2. Believe in yourself – when I first started out I questioned myself a lot (there were very few female role models) – but I quickly learned that I was as good as others, and learned to take chances and say yes to opportunities, even if scary
  3. Try and keep some work-life balance. It isn’t always easy, especially at the start, but now I make a point of scheduling quality time with my family – and trying not to look at my phone when I’m with them.

Apprenticeship plans for 2018

Our ambition is to train over 1,000 apprentices in 2018. There will be opportunities in all our business areas including Food, Funeralcare and Insurance as well as roles in our Support Centre in Digital, HR, Finance and IT.

We’ll continue to strengthen our links with our Co-op Academies Trust, identifying apprenticeship career pathways for the students, so that their Co-op education can lead to a fulfilling career here.

In addition, we’re working with external stakeholders feeding into government discussions to ensure that the apprenticeship reforms lead to programmes that are fit for purpose and accessible.

If you or someone you know is interested in applying for an apprenticeship at the Co-op they’re all advertised on our job site – jobs.coop.co.uk

Pippa Wicks
Deputy CEO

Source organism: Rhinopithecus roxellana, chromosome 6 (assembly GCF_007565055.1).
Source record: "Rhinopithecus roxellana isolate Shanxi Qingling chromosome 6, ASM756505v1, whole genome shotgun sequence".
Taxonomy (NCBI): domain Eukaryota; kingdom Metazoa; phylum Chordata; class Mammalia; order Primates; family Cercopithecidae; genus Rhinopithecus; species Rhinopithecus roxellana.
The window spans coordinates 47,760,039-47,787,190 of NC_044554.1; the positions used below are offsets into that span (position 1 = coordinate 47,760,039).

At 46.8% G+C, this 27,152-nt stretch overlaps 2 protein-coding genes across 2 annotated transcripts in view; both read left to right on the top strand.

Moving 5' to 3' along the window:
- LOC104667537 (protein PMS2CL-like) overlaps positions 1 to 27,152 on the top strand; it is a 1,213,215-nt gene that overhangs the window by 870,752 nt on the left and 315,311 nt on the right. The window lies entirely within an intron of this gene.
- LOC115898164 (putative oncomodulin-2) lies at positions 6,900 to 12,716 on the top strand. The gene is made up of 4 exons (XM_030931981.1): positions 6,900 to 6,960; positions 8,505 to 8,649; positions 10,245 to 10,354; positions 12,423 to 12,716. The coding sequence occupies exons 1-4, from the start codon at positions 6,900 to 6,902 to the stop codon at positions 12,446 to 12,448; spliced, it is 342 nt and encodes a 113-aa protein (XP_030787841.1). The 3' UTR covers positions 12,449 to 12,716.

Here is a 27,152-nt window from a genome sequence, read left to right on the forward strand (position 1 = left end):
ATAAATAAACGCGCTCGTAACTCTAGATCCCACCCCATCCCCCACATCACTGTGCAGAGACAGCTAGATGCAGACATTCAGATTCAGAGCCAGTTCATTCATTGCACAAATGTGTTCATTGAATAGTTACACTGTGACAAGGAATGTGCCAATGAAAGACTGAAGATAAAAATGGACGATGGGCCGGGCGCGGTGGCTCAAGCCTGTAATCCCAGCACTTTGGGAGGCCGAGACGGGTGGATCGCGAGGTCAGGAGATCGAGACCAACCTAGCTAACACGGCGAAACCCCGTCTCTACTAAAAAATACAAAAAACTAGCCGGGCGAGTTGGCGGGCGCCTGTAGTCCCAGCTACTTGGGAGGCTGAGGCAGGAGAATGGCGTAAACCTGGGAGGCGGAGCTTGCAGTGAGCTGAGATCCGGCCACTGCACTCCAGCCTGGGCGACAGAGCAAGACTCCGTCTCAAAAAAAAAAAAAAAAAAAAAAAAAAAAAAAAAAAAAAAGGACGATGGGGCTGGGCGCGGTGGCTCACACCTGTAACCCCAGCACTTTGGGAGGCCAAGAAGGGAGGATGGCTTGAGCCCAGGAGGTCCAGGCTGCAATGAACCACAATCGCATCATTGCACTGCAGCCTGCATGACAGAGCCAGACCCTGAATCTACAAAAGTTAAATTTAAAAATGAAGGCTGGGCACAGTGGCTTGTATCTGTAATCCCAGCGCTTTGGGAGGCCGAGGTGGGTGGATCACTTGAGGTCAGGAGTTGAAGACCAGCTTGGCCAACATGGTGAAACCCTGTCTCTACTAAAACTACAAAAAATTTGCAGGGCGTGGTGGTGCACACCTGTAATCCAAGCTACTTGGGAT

Join the conversation! 5 Comments

  1. “”””””””If you or someone you know is interested in applying for an apprenticeship at the Co-op they’re all advertised on our job site – jobs.coop.co.uk”””””””””
    We have people interested in an apprenticeship but unable to find any roles on the above advertised website. Any ideas ????

    • Hi Searching,
      When we have roles they’ll be advertised on there. Maybe there aren’t any opportunities at the moment. It’s worth checking back though as more will definitely come up.
      Thanks ^Lara

  2. Sorry but having 16 year old kids being paid the same as adults who have genuine outgoings is pretty annoying. It clearly isn’t fair for people who have done for job for several years. Hopefully this will be rectified in the next round of pay discussions.

    • Really? If they are doing the same job then it is fair that they should be paid the same. If they are not performing at the expected standard then there is a performance management process in place for that.

      A colleague’s level of outgoings should not dictate how much he or she earns.

    • Sorry but having someone older being paid the same as these ’16 year old kids’ who obviously are only there to clock in and out each day is pretty annoying. It clearly isn’t fair that they work themselves to hard to better themselves and hopefully gain qualifications and a career out of it.

      Being young myself and being with this company for 6 years I’ve worked myself from since I left school at this company to now being a member of management, having to pay my part of mine and my partners mortgage as well as having to pay for all the things my little one needs.

      Hopefully ‘GI’ you might learn from these young people in this article and get more motivated to better yourself, or stay bitter. Your choice really.